By Doreen Musingo
Health officials in Jinja have asked the district councillors to approve a proposed ordinance on water and sanitation so as to improve the health of the residents.
The former district senior health inspector, Chris Wagoleire, who designed the ordinance said it would not only benefit the district health, water and sanitation departments but the general public as well, since it touches critical issues that facilitate the improvement of health service delivery.
Wagoleire was last week speaking during a meeting to update stakeholders on the contents of the proposal. The meeting at YMCA Conference Hall was attended by district councillors, technical staff and members of non-governmental organisations.
The theme of the workshop was: “Improved sustainability through increased awareness in water and sanitation services.”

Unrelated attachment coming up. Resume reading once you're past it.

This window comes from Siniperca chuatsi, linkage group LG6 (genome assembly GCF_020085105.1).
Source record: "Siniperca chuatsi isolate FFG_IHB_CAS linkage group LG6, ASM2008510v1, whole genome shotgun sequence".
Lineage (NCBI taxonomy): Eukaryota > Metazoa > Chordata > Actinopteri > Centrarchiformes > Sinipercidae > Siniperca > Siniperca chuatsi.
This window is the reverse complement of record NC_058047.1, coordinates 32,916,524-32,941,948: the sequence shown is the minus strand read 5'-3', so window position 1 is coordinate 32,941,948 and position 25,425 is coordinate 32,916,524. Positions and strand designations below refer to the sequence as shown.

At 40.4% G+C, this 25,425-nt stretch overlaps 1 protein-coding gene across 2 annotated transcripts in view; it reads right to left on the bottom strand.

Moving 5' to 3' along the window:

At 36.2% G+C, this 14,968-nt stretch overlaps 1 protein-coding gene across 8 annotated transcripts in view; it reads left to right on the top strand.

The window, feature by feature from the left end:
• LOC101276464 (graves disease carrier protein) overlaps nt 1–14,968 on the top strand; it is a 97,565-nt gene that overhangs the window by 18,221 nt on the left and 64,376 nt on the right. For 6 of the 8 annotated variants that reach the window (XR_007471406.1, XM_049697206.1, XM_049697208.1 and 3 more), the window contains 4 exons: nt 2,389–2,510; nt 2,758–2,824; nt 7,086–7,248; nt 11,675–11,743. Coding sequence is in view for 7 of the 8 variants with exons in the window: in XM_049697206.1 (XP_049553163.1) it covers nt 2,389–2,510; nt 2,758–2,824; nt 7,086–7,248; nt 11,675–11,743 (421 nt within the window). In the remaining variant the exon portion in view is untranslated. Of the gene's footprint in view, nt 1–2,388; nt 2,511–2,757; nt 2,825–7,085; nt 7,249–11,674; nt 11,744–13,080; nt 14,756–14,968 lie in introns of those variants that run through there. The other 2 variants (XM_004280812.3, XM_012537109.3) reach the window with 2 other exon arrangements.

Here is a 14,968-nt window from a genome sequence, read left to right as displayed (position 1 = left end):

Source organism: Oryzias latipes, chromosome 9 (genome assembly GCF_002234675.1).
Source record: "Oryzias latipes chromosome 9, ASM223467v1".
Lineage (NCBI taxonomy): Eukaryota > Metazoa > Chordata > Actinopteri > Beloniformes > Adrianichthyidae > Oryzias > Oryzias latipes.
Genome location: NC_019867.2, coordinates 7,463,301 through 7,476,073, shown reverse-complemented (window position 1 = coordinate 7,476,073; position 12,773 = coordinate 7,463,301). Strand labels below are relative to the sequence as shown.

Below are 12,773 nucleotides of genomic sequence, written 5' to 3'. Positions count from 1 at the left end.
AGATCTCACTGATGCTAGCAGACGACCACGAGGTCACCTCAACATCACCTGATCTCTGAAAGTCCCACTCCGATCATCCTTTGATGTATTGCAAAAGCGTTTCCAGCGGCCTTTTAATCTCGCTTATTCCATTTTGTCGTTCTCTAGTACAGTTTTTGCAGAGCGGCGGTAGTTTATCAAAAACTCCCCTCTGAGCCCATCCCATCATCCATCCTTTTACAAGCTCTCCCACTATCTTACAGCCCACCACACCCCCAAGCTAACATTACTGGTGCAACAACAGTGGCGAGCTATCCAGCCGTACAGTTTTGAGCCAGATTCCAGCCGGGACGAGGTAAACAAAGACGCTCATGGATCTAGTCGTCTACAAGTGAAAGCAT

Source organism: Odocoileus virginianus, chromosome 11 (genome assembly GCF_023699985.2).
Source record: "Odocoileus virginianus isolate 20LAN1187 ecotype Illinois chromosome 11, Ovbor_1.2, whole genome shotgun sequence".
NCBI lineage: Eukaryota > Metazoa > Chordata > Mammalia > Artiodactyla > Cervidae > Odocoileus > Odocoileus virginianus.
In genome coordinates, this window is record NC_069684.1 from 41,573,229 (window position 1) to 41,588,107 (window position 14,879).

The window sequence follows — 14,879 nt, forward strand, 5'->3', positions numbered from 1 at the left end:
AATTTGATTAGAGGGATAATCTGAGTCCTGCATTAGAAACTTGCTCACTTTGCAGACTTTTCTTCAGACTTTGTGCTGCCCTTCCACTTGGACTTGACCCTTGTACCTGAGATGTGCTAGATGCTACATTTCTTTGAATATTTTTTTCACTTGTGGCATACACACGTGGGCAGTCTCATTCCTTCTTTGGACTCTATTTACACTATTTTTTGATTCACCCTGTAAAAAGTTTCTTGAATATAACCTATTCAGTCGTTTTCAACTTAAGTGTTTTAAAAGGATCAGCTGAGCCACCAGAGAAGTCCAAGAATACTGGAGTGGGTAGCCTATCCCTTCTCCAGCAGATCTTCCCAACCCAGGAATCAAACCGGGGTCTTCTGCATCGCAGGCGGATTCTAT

He noted that the ordinance was first tabled before the council in 2008 but it did not get the approval of the councillors. He explained that it has critical issues that include health, immunisation, water, sanitation, housing, cleanliness in slaughter houses and the registration of child and maternal mortality rates.
Wagoleire added that the ordinance also provides for penalties such as fines against those found without sanitary facilities like latrines in their homes.
He added that according to a study carried out by health workers to establish latrine coverage in the rural areas of Jinja, 30% of households and 5% of the local leaders lacked latrines.
“Imagine leaders who are meant to be exemplary lack such facilities in their homes. This law is necessary because it will compel people to live a healthy life,” he urged.
Rita Negesa Opira, a specialist in water and sanitation from the Ministry of Water and Environment, complained of the poor management of public facilities like the toilets, which she said lead to poor sanitation.
She noted that there is open defecation in the public places while facilities like borehole handles are vandalised.
“If strict bylaws are made, we shall have proper management of the facilities,” Negesa said.
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Health workers want sanitation bylaw